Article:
Gaines Mill, Virginia
June 27, 1862

Historical Overview
Following the defeat at Bull Run, Lincoln appointed George B. McClellan as the commander of the army. He quickly set about improving the army. The troops were drilled, equipment was improved, and soon the newly christened Army of the Potomac was a fighting force second to none. The troops admired McClellan and the press dubbed him “The Young Napoleon.” Despite organizing such a formidable force, McClellan was hesitant. Prompted to act by Lincoln, McClellan decided not to advance on Richmond directly. Instead he devised a plan to ship his army to the peninsula between the York and James Rivers. From here he would advance westward toward the Confederate capitol.
Following the battle of Seven Pines, during which General Joseph E. Johnston was wounded, command of the Army of Northern Virginia fell to Robert E. Lee. He decided to attack and drive the Union forces from the vicinity of Richmond. The series of engagements to follow became known as the Seven Days Battles. The first attack at the Battle of Mechanicsville did not go well for the Confederates, but McClellan decided to withdraw. The next day Lee attacked again. Porter occupied a new defensive position along Boatswain Creek. The Confederate assaults made little headway against fierce and determined resistance. At 7 p.m., Lee ordered an all-out assault on the Union positions. At first, the Union line held against the renewed attacks, but then crumbled in the center when one of A. P. Hill’s brigades broke through. Gaines Mill was the most costly of all the Seven Days Battles, with Lee losing almost 8,000 soldiers.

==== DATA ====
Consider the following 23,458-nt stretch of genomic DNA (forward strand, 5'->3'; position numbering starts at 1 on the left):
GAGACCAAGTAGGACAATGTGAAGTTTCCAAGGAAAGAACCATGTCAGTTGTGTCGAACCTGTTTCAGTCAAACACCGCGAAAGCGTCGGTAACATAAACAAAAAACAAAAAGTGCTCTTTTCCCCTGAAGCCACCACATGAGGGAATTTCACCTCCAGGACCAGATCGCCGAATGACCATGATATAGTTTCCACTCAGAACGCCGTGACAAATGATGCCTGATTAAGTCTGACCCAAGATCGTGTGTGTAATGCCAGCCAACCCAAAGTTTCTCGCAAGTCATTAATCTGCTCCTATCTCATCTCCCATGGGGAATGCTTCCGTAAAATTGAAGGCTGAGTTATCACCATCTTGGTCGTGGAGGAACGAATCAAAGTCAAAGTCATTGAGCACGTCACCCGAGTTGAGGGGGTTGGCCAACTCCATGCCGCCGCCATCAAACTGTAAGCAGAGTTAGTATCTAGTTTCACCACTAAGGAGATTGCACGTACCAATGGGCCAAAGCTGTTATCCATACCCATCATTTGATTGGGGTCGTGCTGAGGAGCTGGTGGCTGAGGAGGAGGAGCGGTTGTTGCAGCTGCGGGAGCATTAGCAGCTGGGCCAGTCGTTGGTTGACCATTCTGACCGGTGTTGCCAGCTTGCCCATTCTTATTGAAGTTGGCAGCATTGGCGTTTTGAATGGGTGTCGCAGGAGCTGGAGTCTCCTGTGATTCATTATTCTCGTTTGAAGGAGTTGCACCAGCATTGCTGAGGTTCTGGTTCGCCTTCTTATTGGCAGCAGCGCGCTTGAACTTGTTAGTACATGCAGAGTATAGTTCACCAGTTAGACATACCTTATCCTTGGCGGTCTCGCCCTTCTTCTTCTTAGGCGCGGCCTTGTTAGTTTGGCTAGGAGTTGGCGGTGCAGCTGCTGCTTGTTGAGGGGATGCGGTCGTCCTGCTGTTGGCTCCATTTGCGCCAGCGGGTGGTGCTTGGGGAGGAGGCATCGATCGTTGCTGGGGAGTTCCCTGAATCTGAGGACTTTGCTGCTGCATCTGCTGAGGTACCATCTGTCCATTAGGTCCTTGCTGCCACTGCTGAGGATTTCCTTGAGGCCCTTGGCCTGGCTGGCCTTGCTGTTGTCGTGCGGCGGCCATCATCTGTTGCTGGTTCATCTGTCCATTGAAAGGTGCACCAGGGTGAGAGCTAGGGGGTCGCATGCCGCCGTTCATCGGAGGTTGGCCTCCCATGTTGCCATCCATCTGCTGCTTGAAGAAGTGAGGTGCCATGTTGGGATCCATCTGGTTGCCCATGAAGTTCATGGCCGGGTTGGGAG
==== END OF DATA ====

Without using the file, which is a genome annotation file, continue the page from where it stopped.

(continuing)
The stage is set, the battle lines are drawn, and you are in command. The rest is history.


Set-Up Order

Woods 17
Hills 7
Homestead 1
River bend 5
River pond 1
River straight 8


Union Army
George B. McClellan
Take 4 Command Cards

     un gen
7 1 2 2

Confederate Army
Robert E. Lee
Take 5 Command Cards
You move first

10 - 2 3

6 Flags

Special Rules


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kostas63 replied the topic:
1 year 5 months ago
Vittosia CSA 6-4. Battaglia di logoramento. I sudisti avanzano sulle ali, visto che nel centro sono più deboli. Il ruscello impedisce un attacco a piena forza già che i nordisti si attestano sulle colline e aspettano l'assalto. Il gen. A.P.Hill interviene per aiutare Jackson ma resta ucciso. I nordisti indietreggiano combattendo duramente ma alla fine i sudisti vincono la battaglia.
Pevans replied the topic:
5 years 1 week ago
Played this scenario with my nephew last week. It turned into a bit of an artillery duel, despite the copious woods for the infantry to hide in. And, with three artillery units to their opponents' two, the advantage was with the Union. I did get some Confederate infantry past the end of the river to outflank the Union line, but Tom sprinted some troops across from the centre to get the final banner and win 6:3.

Swapping sides, the battle was again an artillery duel. Every time Confederate forces advanced, the Union artillery forced them back. The result was pretty one-sided. I had worked the one cavalry unit over to my right flank, hoping to get behind the Confederate line and mop up damaged units, but it wasn't necessary. A second Union victory, but by a bigger margin: 6:1, giving me the win on aggregate 9:7.